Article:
In order to stand out in the field of physical therapy, you may want to consider becoming certified in the specialty of pediatric physical therapy. If you complete at least 2,000 hours of direct patient care in pediatric physical therapy or have completed a post-professional clinical residency program, you may be eligible to sit for a specialty certification examination in pediatric physical therapy. The exam is administered by the American Board of Physical Therapy Specialties.
Alternative Career Paths
A recreational therapist can deal with adults as well as children. They plan and direct recreational activities to be used in a therapeutic manner for people with physical or mental developmental difficulties or disabilities or illnesses. Using arts and crafts, sports, drama, music and dance as tools, recreational therapists seek to help people recover mobility, develop social skills, overcome depression, learn to cope with and overcome lingering disabilities or limitations and operate as independently as possible within society. With a bachelor's degree, you can qualify to sit for a certification examination administered by the National Council for Therapeutic Recreation Certification.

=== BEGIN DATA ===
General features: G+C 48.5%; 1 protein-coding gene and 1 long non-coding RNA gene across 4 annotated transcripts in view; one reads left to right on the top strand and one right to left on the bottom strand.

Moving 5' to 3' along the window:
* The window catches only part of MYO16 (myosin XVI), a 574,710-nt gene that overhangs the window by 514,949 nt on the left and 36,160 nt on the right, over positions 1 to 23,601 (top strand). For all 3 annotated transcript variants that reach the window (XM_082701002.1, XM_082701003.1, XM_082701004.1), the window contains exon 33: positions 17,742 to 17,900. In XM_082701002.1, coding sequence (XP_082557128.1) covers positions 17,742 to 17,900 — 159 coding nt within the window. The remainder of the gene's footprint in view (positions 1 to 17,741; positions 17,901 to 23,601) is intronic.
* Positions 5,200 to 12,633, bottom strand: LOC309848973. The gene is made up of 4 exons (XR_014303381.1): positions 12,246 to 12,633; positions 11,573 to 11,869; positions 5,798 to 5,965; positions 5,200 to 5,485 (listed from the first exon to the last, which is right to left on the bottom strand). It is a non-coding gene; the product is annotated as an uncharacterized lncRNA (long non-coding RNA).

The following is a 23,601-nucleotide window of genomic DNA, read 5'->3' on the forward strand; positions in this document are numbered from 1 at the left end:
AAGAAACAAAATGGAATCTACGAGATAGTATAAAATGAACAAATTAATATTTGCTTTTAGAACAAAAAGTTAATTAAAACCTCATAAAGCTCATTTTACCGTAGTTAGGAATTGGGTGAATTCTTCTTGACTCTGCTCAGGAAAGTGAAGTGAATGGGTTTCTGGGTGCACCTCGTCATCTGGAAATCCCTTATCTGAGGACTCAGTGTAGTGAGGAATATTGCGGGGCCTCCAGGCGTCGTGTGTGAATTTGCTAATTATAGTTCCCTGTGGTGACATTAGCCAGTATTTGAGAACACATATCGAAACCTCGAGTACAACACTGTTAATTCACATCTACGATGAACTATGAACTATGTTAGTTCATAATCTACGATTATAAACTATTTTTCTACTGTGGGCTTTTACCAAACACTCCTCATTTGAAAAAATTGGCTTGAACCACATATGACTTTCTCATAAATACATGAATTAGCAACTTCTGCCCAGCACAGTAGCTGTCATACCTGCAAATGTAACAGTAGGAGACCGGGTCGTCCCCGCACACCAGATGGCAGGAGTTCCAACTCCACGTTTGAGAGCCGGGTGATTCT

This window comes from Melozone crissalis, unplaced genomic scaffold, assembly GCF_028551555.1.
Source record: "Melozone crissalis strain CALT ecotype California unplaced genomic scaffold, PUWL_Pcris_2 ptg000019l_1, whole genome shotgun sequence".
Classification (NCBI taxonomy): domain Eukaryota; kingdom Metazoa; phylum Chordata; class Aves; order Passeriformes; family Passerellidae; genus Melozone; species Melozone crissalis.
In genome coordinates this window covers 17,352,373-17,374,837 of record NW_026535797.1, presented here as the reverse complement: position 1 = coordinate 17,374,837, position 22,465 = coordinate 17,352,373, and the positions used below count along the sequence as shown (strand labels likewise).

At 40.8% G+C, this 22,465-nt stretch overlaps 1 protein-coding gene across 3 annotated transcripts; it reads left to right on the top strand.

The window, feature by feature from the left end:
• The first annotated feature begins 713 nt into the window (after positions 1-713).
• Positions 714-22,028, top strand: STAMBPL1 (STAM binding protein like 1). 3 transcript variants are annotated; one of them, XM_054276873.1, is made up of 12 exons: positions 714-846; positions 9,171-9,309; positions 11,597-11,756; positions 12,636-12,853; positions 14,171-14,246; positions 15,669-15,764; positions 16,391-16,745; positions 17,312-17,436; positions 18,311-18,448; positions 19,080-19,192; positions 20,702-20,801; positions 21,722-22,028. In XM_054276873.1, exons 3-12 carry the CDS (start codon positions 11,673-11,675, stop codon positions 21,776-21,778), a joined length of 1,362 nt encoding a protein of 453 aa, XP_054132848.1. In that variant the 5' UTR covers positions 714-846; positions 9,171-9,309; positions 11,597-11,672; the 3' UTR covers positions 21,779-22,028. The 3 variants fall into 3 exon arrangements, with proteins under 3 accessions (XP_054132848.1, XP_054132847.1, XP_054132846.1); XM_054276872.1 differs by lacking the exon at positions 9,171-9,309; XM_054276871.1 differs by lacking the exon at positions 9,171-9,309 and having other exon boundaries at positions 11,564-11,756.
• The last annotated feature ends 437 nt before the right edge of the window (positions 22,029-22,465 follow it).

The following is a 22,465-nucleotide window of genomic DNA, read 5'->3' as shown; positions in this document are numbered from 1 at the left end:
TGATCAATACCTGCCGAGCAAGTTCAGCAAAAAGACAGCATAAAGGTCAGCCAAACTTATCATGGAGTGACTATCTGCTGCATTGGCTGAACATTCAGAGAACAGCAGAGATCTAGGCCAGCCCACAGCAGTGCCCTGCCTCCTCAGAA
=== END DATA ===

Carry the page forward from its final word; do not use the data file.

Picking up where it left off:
The BLS projected that employment opportunities for recreational therapists are expected to increase 17% from 2010-2020. This is about the same as the average for all occupations. In 2010, the BLS determined the mean annual wage for recreational therapists to be about $39,000.
If your interests lie more toward injury prevention, diagnosis and treatment, you might want to consider a career as an athletic trainer. While most closely associated with adolescent sports, athletic trainers may also be called upon to work with adults, professional athletes and soldiers. The focus of a trainer's concern is the effective, safe performance of muscles and bone in the course of athletic activities. You can become an athletic trainer by earning a bachelor's or master's degree through a program accredited by the Commission on Accreditation of Athletic Training Education. Most states require athletic trainers to be licensed. Licensure is often earned by sitting for the certification examination administered by the Board of Certification for the athletic trainer.
The BLS projected that employment opportunities for athletic trainers will increase 30% from 2010-2020. The high figure may be due in part to an increased awareness of the likelihood of sports-related injuries and their preventability. In 2010, the BLS determined the mean annual wages for athletic trainers to be roughly $42,000.